The same golden rule applies to beginner and advanced shooters: always treat guns like they can fire anytime, anywhere. When it comes to rifle safety, it certainly goes beyond switching the on and off feature on the lower receiver. You should never think that a gun will not fire just because the safety is switched on. The same goes for a half-safe gun—it should be considered unsafe no matter what the surrounding conditions may be.
Even when the trigger is not touched, several factors can still push the gun to fire. It can fire when it’s dropped or when it receives a blow hard enough to put the trigger mechanism in motion. When you place your gun next to an object, it may slide and fall, gaining enough force for discharge. The only time you can be sure that a gun is not going to fire is when it is entirely empty.
The safety feature should only be secondary to proper gun handling and storage. No matter where you may be practicing or shooting from, it shouldn’t serve as a substitute for common sense, especially when you’re dealing with long rifles like AR15s. You can install AR15 handguards or additional foregrips for better rifle handling.
Other than upgrading your kit, there are several safety measures that you should always follow as a responsible rifle owner. Here are a few steps to religiously adhere to every time you take out your gun for shooting.
Point at a Safe Direction
Never point your AR-15 at anyone for any reason. This is the most practical advice a gun owner can give and receive. The barrel should never be pointed at something you don’t intend to shoot.
When loading and unloading a firearm, it should always be aimed in a safe direction. Accidental discharges happen all the time, especially if you’ve fired several rounds with your gun.
Safe direction simply means steering your firearm to a vantage point where you won’t hit anyone. It should never be pointed at an unintended target. Even when you’re practicing with an unloaded firearm, it’s an excellent habit-forming practice never to lead it to an unsafe destination. When shooting indoors, you should also take into consideration enclosures, like marbled walls or ceilings, that may cause the bullet to ricochet.
For competitive shooting, in which you need to stalk an opponent, make sure that you point the gun down to the ground or up above at all times. Avoid putting your finger on the trigger; only do so when you have your target right in front of you and are absolutely ready to fire. The same goes for obstacle shooting. When you’re crawling on the ground, make sure that your rifle is in between your arms and position it sideways, like you’re carrying a baby.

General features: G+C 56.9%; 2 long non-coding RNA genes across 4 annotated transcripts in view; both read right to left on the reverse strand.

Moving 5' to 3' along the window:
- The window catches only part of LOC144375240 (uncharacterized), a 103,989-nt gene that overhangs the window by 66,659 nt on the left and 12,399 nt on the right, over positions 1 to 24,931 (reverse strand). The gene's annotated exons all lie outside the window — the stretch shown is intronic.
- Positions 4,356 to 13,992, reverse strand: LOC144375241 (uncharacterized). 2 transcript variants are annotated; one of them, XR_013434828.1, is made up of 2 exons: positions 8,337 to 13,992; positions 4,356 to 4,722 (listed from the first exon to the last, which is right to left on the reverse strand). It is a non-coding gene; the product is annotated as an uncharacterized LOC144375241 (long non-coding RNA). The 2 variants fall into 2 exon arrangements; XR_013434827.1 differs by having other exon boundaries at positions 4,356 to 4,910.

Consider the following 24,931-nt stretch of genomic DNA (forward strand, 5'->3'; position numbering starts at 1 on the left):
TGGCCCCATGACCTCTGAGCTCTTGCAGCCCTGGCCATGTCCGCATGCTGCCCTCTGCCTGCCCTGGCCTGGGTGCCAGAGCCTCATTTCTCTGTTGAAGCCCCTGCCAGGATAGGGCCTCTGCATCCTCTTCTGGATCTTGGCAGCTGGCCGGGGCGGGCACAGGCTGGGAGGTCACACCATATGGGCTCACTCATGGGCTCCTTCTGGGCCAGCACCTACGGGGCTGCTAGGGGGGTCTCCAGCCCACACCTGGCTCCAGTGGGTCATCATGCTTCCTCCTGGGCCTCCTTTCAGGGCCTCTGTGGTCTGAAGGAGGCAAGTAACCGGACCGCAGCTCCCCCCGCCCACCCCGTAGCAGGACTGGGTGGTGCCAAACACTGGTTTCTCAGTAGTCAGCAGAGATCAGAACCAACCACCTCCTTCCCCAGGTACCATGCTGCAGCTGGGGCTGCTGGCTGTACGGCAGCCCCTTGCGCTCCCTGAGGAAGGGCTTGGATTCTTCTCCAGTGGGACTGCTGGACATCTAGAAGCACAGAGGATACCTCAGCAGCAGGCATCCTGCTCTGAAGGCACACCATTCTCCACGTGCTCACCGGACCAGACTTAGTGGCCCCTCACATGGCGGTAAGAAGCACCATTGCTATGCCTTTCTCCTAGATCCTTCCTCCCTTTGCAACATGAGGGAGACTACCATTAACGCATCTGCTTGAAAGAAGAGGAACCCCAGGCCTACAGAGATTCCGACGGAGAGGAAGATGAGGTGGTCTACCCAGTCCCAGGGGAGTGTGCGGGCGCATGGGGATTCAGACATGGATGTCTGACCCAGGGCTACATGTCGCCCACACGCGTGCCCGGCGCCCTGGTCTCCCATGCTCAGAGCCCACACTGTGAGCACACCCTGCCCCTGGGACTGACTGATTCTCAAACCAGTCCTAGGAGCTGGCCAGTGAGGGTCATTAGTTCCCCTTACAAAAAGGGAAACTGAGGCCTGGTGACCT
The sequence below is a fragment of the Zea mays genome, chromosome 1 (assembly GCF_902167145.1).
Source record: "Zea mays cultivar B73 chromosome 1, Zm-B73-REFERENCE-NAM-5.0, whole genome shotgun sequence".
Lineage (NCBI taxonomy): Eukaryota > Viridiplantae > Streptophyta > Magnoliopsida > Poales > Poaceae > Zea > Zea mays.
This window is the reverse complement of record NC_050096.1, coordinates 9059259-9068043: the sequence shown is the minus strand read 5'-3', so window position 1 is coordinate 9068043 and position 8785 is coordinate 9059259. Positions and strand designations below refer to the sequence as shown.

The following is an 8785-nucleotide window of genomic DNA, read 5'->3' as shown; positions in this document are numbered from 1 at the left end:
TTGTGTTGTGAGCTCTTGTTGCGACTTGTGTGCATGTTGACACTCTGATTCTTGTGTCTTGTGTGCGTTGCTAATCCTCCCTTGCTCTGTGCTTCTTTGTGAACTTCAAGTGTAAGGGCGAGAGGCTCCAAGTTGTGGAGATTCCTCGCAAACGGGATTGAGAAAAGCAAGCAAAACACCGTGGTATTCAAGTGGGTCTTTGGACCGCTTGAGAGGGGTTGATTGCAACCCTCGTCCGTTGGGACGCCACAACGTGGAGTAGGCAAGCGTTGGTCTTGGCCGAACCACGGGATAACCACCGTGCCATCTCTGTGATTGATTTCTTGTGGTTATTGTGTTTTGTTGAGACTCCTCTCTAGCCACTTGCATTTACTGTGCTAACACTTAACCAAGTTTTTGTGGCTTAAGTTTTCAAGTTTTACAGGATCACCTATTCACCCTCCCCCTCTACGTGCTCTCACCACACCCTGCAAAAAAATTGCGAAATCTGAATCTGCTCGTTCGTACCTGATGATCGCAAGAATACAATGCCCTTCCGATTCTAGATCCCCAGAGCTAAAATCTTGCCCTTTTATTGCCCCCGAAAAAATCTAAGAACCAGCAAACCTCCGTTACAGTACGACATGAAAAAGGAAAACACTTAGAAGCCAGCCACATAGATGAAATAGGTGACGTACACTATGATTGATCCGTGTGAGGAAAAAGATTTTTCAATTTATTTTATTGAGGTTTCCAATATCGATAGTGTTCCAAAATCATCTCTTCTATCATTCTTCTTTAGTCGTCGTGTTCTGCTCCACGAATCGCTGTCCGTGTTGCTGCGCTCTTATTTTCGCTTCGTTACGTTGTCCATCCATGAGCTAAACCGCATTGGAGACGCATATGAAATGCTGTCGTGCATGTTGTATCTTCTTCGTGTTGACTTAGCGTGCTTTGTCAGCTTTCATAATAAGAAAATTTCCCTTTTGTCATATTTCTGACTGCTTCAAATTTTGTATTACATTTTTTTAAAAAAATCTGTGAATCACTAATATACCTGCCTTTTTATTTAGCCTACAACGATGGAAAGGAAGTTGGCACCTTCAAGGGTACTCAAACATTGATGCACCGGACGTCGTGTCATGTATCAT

Wear Eye and Ear Protection
No matter how good or bad a shooter you are, there should be no good-enough reason to forgo wearing eye and ear protection. Not wearing protective glasses and earplugs goes against every gun-safety procedure that’s been written. Loud noises can damage your ears, and gas blasts can harm your eyes.
There are a lot of rules when it comes to shooting. Most of them are for everyone else’s protection. But wearing protective gear is for your own. You need to wear them, especially when shooting outdoors.
Every shooter should be defensive when their body parts are on the line. Eyes and ears are equally vital for any shooter. Most shooting accidents can be avoided with the right protection. Even when you’re cleaning and disassembling your rifle, you should still wear protective gear to keep cleaning agents or springs away from your eyes.
Sight Your Target and What’s Beyond It
For target shooting, it’s easier to know what you’re shooting at and where your bullets go. But for outdoor firing, when you’re out hunting game or competing in the woods or any field, always be mindful of where your target is positioned. Try to check if there’s anything behind it. It’s important to know this to avoid inflicting any harm on an innocent bystander.
Before you shoot, remember that you can never call it back. When you fire your rifle, the bullet will go wherever it ought to and hit whatever it can along the way. You won’t have any control at that point. So it’s essential to know precisely where your shot is going and make sure you don’t injure anyone beyond your target.
At an average velocity, a small bullet can travel over a mile. Higher cartridges can go over three miles. Keep in mind how far your ammunition can go. In case you miss your target, see to it that it doesn’t hit another or ricochet in another direction.